A former leader of the SNP has warned that members of the party are “dangerously naive” if they believe the trajectory towards independence will be decided solely within Scotland.
Writing today in his exclusive Holyrood column, Jim Sillars asserts Scotland is a “small nation within spheres of influence of major powers” such as the United States and European Union who will take an active interest in the constitutional debate over the next two years.
It follows an editorial in the Washington Post – downplayed by the SNP due to factual inaccuracies such as party policy on Nato – which declared that independence could culminate in “a less stable world”.
A row between the SNP Government and members of the opposition over the status of an independent Scotland within the EU intensified last week after Graham Avery, an honorary director-general of the EC, intimated readmission would not be required, providing Alex Salmond with a degree of breathing space amid criticism for only now seeking legal advice.
“… Scotland is not yet an independent state,” writes Sillars.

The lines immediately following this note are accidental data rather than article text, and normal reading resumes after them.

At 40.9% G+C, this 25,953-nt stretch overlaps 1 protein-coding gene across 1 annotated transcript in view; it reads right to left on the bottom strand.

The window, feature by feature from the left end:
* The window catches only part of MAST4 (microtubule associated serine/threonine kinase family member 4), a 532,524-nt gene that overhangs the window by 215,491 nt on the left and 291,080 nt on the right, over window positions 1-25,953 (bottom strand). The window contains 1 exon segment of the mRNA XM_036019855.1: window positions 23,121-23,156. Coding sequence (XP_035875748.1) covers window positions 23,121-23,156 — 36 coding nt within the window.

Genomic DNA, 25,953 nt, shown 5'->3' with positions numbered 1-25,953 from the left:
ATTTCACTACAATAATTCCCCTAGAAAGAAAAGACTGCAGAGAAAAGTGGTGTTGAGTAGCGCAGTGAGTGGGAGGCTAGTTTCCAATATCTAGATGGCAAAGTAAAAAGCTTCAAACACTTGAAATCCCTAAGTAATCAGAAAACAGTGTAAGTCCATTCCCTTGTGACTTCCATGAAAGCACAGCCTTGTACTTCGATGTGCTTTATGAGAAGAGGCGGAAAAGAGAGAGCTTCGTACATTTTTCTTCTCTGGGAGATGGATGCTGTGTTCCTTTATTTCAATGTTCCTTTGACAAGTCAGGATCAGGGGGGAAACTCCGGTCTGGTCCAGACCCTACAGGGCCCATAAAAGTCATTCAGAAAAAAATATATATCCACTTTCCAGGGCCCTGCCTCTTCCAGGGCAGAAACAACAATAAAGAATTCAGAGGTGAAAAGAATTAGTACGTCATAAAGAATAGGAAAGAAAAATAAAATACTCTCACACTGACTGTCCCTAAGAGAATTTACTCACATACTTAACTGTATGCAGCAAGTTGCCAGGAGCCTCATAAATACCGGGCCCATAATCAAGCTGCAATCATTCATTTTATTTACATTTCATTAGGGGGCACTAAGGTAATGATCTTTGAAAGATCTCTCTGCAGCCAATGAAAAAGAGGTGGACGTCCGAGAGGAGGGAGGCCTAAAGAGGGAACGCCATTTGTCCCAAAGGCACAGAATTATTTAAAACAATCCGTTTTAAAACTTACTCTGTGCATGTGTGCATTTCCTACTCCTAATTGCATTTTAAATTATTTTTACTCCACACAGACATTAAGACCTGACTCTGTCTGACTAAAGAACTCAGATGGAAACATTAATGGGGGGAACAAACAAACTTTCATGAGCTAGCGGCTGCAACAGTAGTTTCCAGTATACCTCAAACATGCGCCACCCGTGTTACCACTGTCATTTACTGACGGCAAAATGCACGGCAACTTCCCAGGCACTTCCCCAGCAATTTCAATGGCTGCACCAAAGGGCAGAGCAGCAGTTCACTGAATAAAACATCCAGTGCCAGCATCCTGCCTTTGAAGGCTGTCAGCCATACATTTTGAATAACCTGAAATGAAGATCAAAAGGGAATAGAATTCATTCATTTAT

“We are on a road to it, and it has obstacles. They are others – states, on the same road, and they have an interest in our position, because they can be affected by independence. England is one, the Baltic states are another, the EU, and US/Nato is another.
“If any member of the party thinks we have a clear road ahead, with no external pressures from external interests, then they are dangerously naïve; dangerously naïve because they will be unprepared to cope with the external factors which, if ignored, will damage the campaign.
“I fully appreciate the moral outrage expressed by delegates who, for many years, have campaigned against nuclear weapons, especially the ones on the Clyde. But the silly, sarcastic, bombastic statements that emerged from the leadership after conference, that England can take Trident to Brazil or America, were anything but sensible.” Sillars asserts Trident “will be with us for some time before it finally leaves our waters” and insists a focus on Nato should have been established long before this summer.